The StopSIM coalition has been working with NHS England for 15 months on a joint policy around the Serenity Integrated Mentoring (SIM) model, and similar “high-intensity service use” models, setting out practices that must be eliminated in mental health care (and how this should be monitored) alongside an acknowledgment of and apology for the harm caused by the acceleration and endorsement of the SIM scheme. For more information on SIM, you can read the original coalition consensus statement here.
On Friday 10th March, NHSE published a short letter to trusts instead of the full co-produced policy. We stand in solidarity with the coalition, who are now having to pause all activity for a minimum of a month due to the distress caused by NHSE’s decision not to publish the policy after months of intensive, unpaid labour, and fully support their call for NHSE to publish the joint policy in full immediately in the statement they released on Monday 13th March.
As the coalition say in their statement:
“We share in the anger, disappointment and fear that service users will feel following this announcement. NHS England’s failure to publish this policy is a significant betrayal of the seen and unseen labour put into the development of this work and the campaign against SIM more broadly…
We had hoped this work would signify changes in ways of working within NHS England and indicate the possibilities of future improvements in the involvement of lived experience groups within the institution. However, failure to publish the final policy sets a precedent for undervaluing lived experience contributions and failing to follow through on commitments, as well as demonstrating total disregard for the labour of lived experience involvement.”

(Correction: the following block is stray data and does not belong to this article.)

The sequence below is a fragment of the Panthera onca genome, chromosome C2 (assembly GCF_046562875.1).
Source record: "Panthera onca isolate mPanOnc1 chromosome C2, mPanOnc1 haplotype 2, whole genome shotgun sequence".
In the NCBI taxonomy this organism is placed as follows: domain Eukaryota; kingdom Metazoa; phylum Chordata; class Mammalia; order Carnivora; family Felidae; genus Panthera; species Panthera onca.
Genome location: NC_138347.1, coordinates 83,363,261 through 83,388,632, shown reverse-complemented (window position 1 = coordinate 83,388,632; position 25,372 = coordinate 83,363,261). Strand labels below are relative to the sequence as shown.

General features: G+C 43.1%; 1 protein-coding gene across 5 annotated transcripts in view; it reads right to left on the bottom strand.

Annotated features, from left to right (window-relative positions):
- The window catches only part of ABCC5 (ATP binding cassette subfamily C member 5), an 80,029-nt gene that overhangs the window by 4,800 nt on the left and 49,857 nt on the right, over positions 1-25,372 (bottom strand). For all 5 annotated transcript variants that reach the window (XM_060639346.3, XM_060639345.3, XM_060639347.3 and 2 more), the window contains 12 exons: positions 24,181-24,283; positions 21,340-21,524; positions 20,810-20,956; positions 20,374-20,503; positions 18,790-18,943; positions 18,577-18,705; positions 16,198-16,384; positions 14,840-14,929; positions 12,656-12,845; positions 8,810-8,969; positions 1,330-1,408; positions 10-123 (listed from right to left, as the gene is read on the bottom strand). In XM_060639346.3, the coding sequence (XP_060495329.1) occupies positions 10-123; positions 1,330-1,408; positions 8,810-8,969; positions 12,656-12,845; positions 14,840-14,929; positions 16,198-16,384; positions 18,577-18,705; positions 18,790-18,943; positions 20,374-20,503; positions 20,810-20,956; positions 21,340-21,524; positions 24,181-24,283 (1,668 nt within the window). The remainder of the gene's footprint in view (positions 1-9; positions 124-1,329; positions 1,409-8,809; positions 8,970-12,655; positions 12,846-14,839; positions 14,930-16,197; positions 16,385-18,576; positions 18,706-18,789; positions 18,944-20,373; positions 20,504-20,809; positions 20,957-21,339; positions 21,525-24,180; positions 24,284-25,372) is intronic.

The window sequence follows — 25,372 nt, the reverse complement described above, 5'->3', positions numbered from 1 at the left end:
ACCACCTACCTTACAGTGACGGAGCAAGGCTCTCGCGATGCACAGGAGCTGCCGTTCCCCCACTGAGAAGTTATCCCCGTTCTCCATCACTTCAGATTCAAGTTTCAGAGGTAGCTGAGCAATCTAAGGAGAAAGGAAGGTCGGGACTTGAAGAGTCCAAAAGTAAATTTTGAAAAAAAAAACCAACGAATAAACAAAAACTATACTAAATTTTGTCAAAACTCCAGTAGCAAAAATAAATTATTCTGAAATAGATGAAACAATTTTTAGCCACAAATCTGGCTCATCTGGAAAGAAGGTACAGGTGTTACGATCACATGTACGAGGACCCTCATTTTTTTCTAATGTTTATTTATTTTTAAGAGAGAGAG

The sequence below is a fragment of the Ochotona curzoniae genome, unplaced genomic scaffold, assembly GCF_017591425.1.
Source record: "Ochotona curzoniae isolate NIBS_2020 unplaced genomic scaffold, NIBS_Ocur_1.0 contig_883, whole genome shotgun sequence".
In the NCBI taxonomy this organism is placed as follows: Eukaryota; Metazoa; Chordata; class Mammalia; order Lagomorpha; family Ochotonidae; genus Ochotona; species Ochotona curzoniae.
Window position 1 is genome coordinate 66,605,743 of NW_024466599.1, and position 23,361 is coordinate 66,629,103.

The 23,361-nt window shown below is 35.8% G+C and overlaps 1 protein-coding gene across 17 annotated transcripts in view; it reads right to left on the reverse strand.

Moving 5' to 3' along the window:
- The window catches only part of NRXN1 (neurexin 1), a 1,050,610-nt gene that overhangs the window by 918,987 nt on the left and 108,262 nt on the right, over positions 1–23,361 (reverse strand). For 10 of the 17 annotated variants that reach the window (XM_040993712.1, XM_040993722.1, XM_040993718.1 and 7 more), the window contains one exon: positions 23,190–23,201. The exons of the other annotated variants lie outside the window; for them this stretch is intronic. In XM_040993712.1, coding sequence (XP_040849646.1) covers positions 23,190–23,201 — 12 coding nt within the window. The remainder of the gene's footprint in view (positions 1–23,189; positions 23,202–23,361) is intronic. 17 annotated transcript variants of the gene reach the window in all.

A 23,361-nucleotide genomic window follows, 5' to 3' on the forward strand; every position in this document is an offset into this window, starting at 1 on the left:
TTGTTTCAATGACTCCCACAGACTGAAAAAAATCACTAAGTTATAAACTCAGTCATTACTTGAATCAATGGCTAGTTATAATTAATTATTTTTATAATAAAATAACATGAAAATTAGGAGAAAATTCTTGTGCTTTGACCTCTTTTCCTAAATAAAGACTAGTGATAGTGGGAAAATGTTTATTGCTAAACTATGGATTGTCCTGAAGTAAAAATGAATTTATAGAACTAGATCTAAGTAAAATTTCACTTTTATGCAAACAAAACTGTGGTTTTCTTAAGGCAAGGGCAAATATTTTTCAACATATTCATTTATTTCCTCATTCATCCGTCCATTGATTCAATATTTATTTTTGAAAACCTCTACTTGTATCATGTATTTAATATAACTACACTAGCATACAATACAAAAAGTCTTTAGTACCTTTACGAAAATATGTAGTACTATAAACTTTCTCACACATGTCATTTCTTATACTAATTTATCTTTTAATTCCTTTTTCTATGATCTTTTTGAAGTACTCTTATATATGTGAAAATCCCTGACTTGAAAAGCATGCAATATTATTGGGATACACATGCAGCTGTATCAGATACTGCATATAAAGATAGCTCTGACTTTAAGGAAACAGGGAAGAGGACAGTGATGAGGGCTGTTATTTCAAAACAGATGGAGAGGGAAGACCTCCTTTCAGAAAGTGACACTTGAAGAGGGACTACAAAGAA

Publishing this collaborative policy would have been a tangible step towards eradicating punitive practices and the criminalisation of distress in mental health care, as well as a demonstration that NHSE is willing to work in partnership with survivors and service users, and we are deeply disappointed by NHSE’s last-minute decision to backtrack on its publication. This betrayal further embeds distrust in “co-production” work within the mental health system which comes from decades of the co-option and erasure of survivor and service-user led work.
NSUN calls on NHS England to publish the full co-authored policy immediately. We agree with the coalition that “unless the full policy is published and the public are able to scrutinise how trusts respond, we do not believe that all trusts will make the necessary changes outlined above… Crucially, failure to publish leaves services users without access to a policy that could help protect them from SIM and SIM-like approaches, and without acknowledgement of the harm that’s been caused to them.”
StopSIM have asked that in their absence, allies such as health, medical, and academic professionals sign an open letter to NHSE asking for the publication of the joint policy – you can read the letter and add your signature here.